Female - 1986/11/05
•Theme song •Singer
Open the link ( English Korean )
This year 2009 will witness the creative expansion of an international star like none other. She’s young. She’s beautiful. She’s talented. And she’s a proven success. Quite frankly, she’s the embodiment of mainstream music - 2.0. As one of Korea and Japan’s biggest pop stars, we’re talking 20 million records sold; BoA’s grand entrance to the United States is not only highly anticipated it is warmly welcomed. With her American debut - the self-titled CD just hitting store shelves and her digitally released, bass pumping, first single “Eat You Up” charting on Billboard, BoA is set to reach out and touch the American music market in a way it has never felt before.
Born in Korea to a relatively small family with two older brothers, BoA knew from as early as she could remember that she wanted to be a singer. There was never a question in this pop phenom’s mind what her career path would be. However, what she didn’t know is how fast it would take off. Accompanying her brother on an open audition call at Korean based entertainment industry powerhouse S.M. Entertainment, BoA was literally discovered by the CEO of the company and then the magic began.
Soon after signing with S.M. Entertainment, BoA entered their intensive training academy where she took her singing and dancing skills to the next level. BoA’s vocals became stronger and her hip-hop and pop dancing advanced. By 2000, a 13-year-old BoA was ready, and she released her Korean debut album ID; Peace B which debuted in the top 10 on Korean charts. A slew of successful albums (see accompanying discography below) would follow that release but not before BoA opted to breakout and into something else.
In 2002, BoA moved to Japan. She embraced the challenge of penetrating a totally different music market. Intelligent as she is talented, BoA learned Japanese within two years. She released Listen to My Heart which debuted at the very top of the charts and won over her Japanese audience with her pop sensibilities and superior dance skills. She couldn’t be stopped.
Throughout the early 2000s, specifically from 2003 to 2006, BoA seamlessly shifted between Korea and Japan releasing several albums. Her second Japanese CD Valenti moved more than 1.2 million units. During this time, BoA also toured in support of her releases bringing her energetic and engaging stage show to the masses. And then BoA came into her late teen years and she was poised for the challenge of transitioning into that young adult phase of her life.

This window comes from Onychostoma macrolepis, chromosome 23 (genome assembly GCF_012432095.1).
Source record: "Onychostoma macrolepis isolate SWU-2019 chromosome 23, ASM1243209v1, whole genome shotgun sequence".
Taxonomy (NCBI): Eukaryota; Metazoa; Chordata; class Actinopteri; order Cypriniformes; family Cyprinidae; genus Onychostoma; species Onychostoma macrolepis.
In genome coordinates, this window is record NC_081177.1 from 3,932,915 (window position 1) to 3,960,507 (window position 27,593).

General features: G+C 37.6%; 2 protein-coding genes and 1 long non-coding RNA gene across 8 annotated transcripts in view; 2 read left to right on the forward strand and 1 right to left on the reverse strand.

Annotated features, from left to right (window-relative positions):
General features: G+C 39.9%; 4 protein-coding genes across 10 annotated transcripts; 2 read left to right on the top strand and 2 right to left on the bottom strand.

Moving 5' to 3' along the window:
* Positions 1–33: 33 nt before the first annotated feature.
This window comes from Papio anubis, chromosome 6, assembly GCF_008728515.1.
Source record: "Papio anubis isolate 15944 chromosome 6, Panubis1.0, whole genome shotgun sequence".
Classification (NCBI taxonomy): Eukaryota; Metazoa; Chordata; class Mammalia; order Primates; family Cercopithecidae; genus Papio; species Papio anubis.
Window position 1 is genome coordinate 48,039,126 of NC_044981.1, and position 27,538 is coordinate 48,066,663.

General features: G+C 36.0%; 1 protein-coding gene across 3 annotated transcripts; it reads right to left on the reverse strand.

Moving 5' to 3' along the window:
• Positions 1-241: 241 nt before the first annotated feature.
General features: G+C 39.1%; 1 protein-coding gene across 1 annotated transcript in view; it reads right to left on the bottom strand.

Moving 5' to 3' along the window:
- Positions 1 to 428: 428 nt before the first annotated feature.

In 2008 the announcement was made that BoA, a triumphant artist in Korea and Japan, would make her American debut in 2009. More than 200 journalists from Japan, China, Thailand, Taiwan, Hong Kong, and the United States descended upon Korea to hear the tri-lingual, dancing and singing music marvel reveal her imminent plans of focusing on an American music career.
BoA’s first full English album, the self-titled gem, features a collection of hip, R&B influenced, pop tunes – a unique sound that has become her forte. Her stellar and strong vocals continue to play the front while the production provides the perfect pop backdrop. One listen to BoA’s debut single “Eat You Up” with its aggressive synthesizer ridden instrumental playing under BoA’s crisp, clear, and sonically sturdy vocals and there’s no question that the victories amassed in Korea and Japan are on the horizon here in the United States.
In fact, the singer hooked up with Atlanta, Georgia’s go-to super star songwriter and producer Sean Garrett (Usher, Ciara, Chris Brown, Beyonce Knowles, Whitney Houston) for the smash hit “I Did It For Love.” A contagious, body moving, dance floor, riot inciting, melodic duet, “I Did It For Love” is a guaranteed night club banger. Also penned and produced by hit record maker extraordinaire Sean Garrett is the aptly titled “Energetic.” This futuristic sounding tune falls fittingly in the line of dance tracks featured on the album. Its mesmerizing chorus intoxicates the sound waves as BoA’s vocals swim in and out of the instrumental. In the same vein, “Hypnotic Dancefloor,” a sizzling, percussion pushing tune perfectly complements BoA’s cosmic and compelling vocals.
But it’s not just about heating up the night club with BoA. In “Obsessed,” she candidly and artfully addresses going insane over an individual in the name of love all over a syncopated and pulsating heartbeat paced drum arrangement. And BoA’s “Scream,” with its grand instrumental opening, brings a subtly aggressive charge to the rest of the album, further displaying BoA’s powerful vocals as she sings: “Scream/there’s nobody to hear/it doesn’t matter/it’s only me and you and all of your fears.” And of course, it is the hubris and harmony of the boastful “Look Who’s Talking” with its provocative lyricism and hip winding instrumentation that takes the CD to another level of enjoyment.
BoA may be most comparable to Britney Spears, Jessica Simpson, or a young Janet Jackson but with her fresh contemporary edge, she has got an expert hold on this pop thing and her self-titled American debut proves it.
BoA’s official website where you can view clips of her “Eat You Up” video and hear audio of tracks from the album BoA.
Korean Studio Albums
2000: ID; Peace B
2001: Jumping into the World
2003: Atlantis Princess
2003: Shine We Are!
2004: My Name
2005: Girls on Top
Japanese Studio Albums
2002: Listen to My Heart
2004: Love and Honesty
2007: Made in Twenty (20)
2008: The Face
American Studio Albums
Source Open the link